Gun owners in New York with children in their homes have 60 days to comply with stricter new gun storage requirements or face the potential of a misdemeanor charge.
In order to comply with the requirement, which was signed into law this week by Gov. Andrew M. Cuomo, New Yorkers living with a child under the age of 16 need to have a locking device for their firearm or store it in a locked container.
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A conviction for violating the new requirement could result in a maximum penalty of up to a year in jail and a $1,000 fine. Guns must also be secured when a child is visiting a home, or a gun owner could face a $250 fine.
The scope of the measure was narrowed in June to address concerns from the governor’s office, according to legislative sources. The amendments added exceptions to ensure younger New Yorkers would still have supervised access to firearms.
Cuomo also approved legislation Tuesday designed to prevent so-called untraceable guns from becoming readily available in New York.
“These measures continue New York’s legacy of enacting the strongest gun laws in the nation by helping keep firearms out of the hands of children and by acknowledging and addressing technological advancements like 3D printed guns,” Cuomo said in a statement.
New York already requires secure storage of a weapon in homes where there is a resident that is prohibited from owning a gun, such as a convicted felon or someone subject to a protective order. Gun owners in certain municipalities across the state, including Albany, have also been subject to local safe-storage requirements.
The restriction does not include an exemption for off-duty law enforcement officers.
The storage legislation initially imposed the new requirements on all gun owners, but that language was struck from the bill due to concerns from state legislators. The controversial measure was passed largely along partisan lines, with Assembly Democrats Angelo Santabarbara and Carrie Woerner breaking ranks to vote against it.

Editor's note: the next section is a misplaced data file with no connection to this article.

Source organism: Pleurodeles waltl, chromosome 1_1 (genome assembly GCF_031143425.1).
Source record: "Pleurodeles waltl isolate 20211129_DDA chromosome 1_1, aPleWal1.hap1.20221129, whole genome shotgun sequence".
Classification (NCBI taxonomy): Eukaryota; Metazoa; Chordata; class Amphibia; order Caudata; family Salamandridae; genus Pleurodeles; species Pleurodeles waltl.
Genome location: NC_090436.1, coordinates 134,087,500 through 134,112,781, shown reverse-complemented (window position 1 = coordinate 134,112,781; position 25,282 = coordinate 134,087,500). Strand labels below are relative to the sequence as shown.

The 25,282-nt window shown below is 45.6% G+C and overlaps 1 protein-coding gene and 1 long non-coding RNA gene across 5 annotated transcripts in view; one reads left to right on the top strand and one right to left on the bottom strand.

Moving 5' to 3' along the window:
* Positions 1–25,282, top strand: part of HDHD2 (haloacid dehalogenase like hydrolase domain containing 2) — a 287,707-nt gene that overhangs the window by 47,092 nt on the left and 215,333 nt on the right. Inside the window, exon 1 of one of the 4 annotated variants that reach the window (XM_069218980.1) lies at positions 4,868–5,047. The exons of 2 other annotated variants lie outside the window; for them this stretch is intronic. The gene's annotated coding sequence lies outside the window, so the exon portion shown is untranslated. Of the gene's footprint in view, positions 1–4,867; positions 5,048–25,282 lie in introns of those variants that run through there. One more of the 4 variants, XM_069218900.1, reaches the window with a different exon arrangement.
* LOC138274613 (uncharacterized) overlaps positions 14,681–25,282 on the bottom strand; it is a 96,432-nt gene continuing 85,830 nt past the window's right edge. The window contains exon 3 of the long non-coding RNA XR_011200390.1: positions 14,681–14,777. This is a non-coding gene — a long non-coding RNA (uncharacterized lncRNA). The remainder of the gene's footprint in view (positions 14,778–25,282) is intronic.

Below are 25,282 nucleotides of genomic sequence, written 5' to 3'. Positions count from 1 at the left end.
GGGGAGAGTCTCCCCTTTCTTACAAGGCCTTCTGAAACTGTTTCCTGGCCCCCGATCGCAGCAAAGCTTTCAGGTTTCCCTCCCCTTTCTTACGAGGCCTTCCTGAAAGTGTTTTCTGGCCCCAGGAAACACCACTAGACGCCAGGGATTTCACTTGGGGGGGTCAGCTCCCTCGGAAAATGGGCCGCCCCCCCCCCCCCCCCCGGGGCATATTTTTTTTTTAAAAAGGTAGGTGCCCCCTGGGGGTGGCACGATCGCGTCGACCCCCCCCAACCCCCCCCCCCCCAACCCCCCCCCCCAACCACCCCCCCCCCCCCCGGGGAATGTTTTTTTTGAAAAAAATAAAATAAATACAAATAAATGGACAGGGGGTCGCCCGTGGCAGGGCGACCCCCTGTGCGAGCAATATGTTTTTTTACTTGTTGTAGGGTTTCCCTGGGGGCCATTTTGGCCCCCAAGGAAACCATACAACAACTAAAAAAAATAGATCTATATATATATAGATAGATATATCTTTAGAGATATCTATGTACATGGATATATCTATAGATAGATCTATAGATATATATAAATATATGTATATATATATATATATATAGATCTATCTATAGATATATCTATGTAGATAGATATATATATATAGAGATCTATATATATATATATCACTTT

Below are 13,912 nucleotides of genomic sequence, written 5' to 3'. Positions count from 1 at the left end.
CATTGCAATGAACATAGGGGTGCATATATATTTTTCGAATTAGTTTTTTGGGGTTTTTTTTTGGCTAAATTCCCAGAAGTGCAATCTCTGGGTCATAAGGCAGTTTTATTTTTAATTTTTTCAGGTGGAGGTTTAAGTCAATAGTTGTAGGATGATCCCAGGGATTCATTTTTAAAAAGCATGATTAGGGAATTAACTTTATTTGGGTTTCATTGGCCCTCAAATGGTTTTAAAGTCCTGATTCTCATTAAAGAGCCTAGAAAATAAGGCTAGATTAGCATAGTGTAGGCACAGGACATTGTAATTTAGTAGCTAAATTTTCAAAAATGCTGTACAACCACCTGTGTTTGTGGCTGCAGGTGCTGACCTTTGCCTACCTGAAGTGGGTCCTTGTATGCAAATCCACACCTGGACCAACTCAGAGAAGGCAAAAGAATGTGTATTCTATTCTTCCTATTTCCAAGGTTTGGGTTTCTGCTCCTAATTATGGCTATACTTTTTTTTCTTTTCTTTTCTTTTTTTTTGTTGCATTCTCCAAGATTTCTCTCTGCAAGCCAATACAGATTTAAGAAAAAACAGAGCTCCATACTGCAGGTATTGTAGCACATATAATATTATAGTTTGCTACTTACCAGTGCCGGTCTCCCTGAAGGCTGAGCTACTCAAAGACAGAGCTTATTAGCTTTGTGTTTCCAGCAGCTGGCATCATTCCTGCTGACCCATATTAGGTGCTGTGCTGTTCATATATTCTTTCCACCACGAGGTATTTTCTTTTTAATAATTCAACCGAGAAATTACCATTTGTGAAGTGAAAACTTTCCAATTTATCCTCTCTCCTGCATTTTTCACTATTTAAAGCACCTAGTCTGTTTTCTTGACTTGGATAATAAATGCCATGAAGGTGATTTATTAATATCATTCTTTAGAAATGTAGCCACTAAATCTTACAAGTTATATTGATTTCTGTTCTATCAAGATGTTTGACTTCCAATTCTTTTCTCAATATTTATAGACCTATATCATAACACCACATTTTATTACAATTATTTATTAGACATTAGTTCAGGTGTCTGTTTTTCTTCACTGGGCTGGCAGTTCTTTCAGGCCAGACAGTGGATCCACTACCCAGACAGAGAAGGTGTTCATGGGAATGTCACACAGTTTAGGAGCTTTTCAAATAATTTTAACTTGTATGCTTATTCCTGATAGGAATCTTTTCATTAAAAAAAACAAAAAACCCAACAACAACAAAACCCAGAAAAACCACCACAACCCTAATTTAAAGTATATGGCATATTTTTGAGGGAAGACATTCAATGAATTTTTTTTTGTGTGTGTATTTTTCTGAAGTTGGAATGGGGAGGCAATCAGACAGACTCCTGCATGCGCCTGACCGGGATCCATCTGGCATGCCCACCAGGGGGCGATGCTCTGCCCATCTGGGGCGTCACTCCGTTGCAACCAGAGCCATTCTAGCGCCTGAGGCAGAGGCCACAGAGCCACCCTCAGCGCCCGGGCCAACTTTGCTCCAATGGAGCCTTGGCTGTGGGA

New York State Rifle and Pistol Association President Tom King previously told the Times Union that the restriction is unlikely to pass constitutional muster. He said the U.S. Supreme Court has made clear that storage laws preventing timely access to firearms are invalid.
There is also a concern from gun owners that the storage requirements will make the weapons useless for home defense, since they might not be easily accessible.
The requirement can’t easily be enforced and any non-compliance may only be discovered if a firearm is misused and results in a police response. But sponsors of the legislation hope it encourages gun owners to safely store their guns.
The legislation was inspired by a 2010 tragedy in Saratoga County when 12-year-old Nicholas Naumkin was shot and killed by a friend playing with his father’s gun. The father of Naumkin’s playmate pleaded guilty to a misdemeanor count of child endangerment.
Sen. Liz Krueger, a Manhattan Democrat who sponsored the storage bill, believes tragedies such as the slaying of Naumkin are preventable.
“It’s simply common sense that young children should not have unsupervised access to dangerous weapons, and no responsible gun owner would disagree,” Krueger said in a statement.
Critics of the new law dealing with guns manufactured through 3-D printing note that federal law already prohibits undetectable plastic guns, and maintain that criminals have easier means of procuring a weapon than producing one on a 3-D printer that costs thousands of dollars.
On Monday, Cuomo had signed bills banning devices that increase the firing capacity of semi-automatic weapons and establishing a 30-day waiting period to purchase a firearm while background checks are completed.
Full, original article: www.timesunion.com